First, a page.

Month: August 2013

Gilgit-Baltistan: Policeman and a Civilian Shot in Gilgit

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GILGIT (Dawn): A police official from an elite force and a civilian were shot dead in separate incidents of violence in Gilgit city, senior administration and police officials said.

“One police official and one civilian was killed by unidentified people,” Deputy Commissioner Gilgit Shahbaz Nadim Bhatti said.

Earlier, Superintendent of Police, District Gilgit Muhammad Ali Zia said two police officials were hit by unknown people in Sakwar point of Gilgit city when they were returning to a police recruit training center.

“A motor bike chased the policemen and targeted them at Sakwar with pistols after which the attackers escaped,” a junior police official said requesting not to be named.

The injured policemen were shifted instantly to the City Hospital Gilgit and health authorities operated upon them. However one police official succumbed to his injuries, while another was in critical condition.

Police identified the deceased policeman as Sher Bahadur while the hospitalized policeman’s name is Muhammad Bilal.

Within a short time of this incident, armed men opened fire in old PIA Link Road shooting and injuring two people who were taken to DHQ Hospital where one of them later died.

The other injured person was being treated and doctors hoped he would recover as his condition was stable.

District Magistrate Shahbaz Nadeem Bhatti told Dawn.com that it was not possible to ascertain the motives behind the two incidents.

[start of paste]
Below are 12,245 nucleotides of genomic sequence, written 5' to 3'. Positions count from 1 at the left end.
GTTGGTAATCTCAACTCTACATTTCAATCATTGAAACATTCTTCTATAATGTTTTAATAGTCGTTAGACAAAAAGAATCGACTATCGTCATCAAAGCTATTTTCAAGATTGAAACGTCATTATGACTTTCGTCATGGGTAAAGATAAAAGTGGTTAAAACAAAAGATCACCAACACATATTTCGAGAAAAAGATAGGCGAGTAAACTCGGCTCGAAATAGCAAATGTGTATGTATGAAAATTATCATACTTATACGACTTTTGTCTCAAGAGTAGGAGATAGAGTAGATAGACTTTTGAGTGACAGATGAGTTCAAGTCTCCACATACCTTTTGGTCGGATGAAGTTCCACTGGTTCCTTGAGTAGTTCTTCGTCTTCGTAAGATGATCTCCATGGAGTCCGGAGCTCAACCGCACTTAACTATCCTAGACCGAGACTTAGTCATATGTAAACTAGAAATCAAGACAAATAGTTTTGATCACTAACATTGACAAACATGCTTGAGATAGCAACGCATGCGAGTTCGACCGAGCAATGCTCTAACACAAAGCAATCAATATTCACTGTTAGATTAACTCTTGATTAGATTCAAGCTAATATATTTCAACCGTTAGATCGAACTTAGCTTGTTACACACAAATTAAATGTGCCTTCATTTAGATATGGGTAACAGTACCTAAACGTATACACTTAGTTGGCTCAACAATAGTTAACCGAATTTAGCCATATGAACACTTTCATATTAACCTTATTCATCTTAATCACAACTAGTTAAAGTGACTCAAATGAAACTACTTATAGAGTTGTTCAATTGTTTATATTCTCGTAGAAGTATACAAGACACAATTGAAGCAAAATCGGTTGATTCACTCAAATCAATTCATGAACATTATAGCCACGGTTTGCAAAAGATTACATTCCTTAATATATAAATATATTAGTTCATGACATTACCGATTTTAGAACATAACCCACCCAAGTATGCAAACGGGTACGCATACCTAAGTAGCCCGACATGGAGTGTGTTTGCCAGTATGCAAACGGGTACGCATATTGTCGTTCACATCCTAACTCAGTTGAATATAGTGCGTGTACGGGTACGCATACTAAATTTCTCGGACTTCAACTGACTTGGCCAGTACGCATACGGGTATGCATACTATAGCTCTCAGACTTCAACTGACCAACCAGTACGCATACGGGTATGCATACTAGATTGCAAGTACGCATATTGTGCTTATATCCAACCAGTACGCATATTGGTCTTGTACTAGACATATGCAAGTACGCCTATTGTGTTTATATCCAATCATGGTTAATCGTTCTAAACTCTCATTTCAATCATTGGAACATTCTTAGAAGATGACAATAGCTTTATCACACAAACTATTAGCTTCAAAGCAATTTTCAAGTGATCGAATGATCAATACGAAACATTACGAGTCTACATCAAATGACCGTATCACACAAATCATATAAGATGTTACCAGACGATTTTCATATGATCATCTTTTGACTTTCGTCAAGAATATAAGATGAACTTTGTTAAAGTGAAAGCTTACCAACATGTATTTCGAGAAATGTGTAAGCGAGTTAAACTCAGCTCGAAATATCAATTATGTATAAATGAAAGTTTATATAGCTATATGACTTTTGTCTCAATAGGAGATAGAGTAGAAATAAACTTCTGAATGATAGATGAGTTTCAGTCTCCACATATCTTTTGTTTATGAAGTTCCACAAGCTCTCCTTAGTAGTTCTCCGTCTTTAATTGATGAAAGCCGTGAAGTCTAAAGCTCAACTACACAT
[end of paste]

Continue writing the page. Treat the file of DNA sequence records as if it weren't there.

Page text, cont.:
“We are looking into the incidents.. whether they are linked with ongoing terrorism in the country.

“we received a threat alert that government officials particularly policemen could be hit or there could be sectarian motivated violence,” he said.

Bhatti added that investigators were interrogating the matter.

He said raids are being conducted in the town for the potential suspects.

Earlier, security was tightened in the city as several new checkpoints were set up in the city while vehicles were being searched for weapons after a terror alert was conveyed from the Crisis Management Cell of the interior minister.

After the incidents of violence, security in the city was further beefed up as patrolling by law enforcement agencies was enhanced and police contingents were deployed at sensitive parts of the city.

Gilgit-Baltistan: Precious Stones are Imported Back to Pakistan After Value Addition, CEO Rupani Foundation

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GILGIT (ET): A new project for Gilgit-Baltistan’s (G-B) gemstone industry was inaugurated in Hunza valley on Saturday.
‘Technology Transfer and Skill Development in Gems Sector’ is a two-year project funded specifically by Small Grants and Ambassador’s Fund of USAID and will be executed by Rupani Foundation, a non-governmental organisation working for socio-economic development in the mountainous regions of South Asia.
“It’s a good initiative and we hope people will benefit from it,” G-B Assembly Speaker Wazir Baig said while speaking at the inauguration ceremony in Aliabad, Hunza.
The first gemstone mine in Gilgit was discovered in 1951. Since then, locals have been engaged in exploration, extraction and exploitation activities albeit informally.
According to estimates, there are over 60 different types of precious and semi-precious stones, with more than 8,000 people involved in artisanal mining. This is why G-B is considered a ‘treasure trove’ of gemstones with ruby, emerald, topaz, aquamarine, sapphire, and tourmaline said to be in abundance.

“It is aimed at creating jobs with special focus on skill development among women and poor people.” said Chief Executive Rupani Foundation Jalaluddin while sharing details about the project. “It will increase the mobility of women and access to cash income.”